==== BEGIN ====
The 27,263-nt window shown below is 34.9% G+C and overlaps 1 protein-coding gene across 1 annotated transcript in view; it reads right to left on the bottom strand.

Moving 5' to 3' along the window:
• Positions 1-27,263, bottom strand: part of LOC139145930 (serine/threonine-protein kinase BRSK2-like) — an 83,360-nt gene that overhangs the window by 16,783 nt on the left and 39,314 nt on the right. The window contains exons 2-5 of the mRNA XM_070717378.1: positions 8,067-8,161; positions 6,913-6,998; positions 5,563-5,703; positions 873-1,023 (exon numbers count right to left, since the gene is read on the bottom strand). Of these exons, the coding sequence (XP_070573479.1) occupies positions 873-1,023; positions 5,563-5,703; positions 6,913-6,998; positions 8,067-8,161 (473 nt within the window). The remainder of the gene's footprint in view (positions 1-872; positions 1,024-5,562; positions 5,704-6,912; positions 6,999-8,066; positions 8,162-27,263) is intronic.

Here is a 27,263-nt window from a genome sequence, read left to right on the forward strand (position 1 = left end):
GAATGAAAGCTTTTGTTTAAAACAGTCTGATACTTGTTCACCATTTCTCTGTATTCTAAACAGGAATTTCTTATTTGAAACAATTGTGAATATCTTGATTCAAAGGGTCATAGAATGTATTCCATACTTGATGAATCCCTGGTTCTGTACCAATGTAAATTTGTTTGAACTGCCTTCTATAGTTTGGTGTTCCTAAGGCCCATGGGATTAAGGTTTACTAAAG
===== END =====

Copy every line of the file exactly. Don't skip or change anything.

The 27,263-nt window shown below is 34.9% G+C and overlaps 1 protein-coding gene across 1 annotated transcript in view; it reads right to left on the bottom strand.

Moving 5' to 3' along the window:
• Positions 1-27,263, bottom strand: part of LOC139145930 (serine/threonine-protein kinase BRSK2-like) — an 83,360-nt gene that overhangs the window by 16,783 nt on the left and 39,314 nt on the right. The window contains exons 2-5 of the mRNA XM_070717378.1: positions 8,067-8,161; positions 6,913-6,998; positions 5,563-5,703; positions 873-1,023 (exon numbers count right to left, since the gene is read on the bottom strand). Of these exons, the coding sequence (XP_070573479.1) occupies positions 873-1,023; positions 5,563-5,703; positions 6,913-6,998; positions 8,067-8,161 (473 nt within the window). The remainder of the gene's footprint in view (positions 1-872; positions 1,024-5,562; positions 5,704-6,912; positions 6,999-8,066; positions 8,162-27,263) is intronic.

Here is a 27,263-nt window from a genome sequence, read left to right on the forward strand (position 1 = left end):
GAATGAAAGCTTTTGTTTAAAACAGTCTGATACTTGTTCACCATTTCTCTGTATTCTAAACAGGAATTTCTTATTTGAAACAATTGTGAATATCTTGATTCAAAGGGTCATAGAATGTATTCCATACTTGATGAATCCCTGGTTCTGTACCAATGTAAATTTGTTTGAACTGCCTTCTATAGTTTGGTGTTCCTAAGGCCCATGGGATTAAGGTTTACTAAAG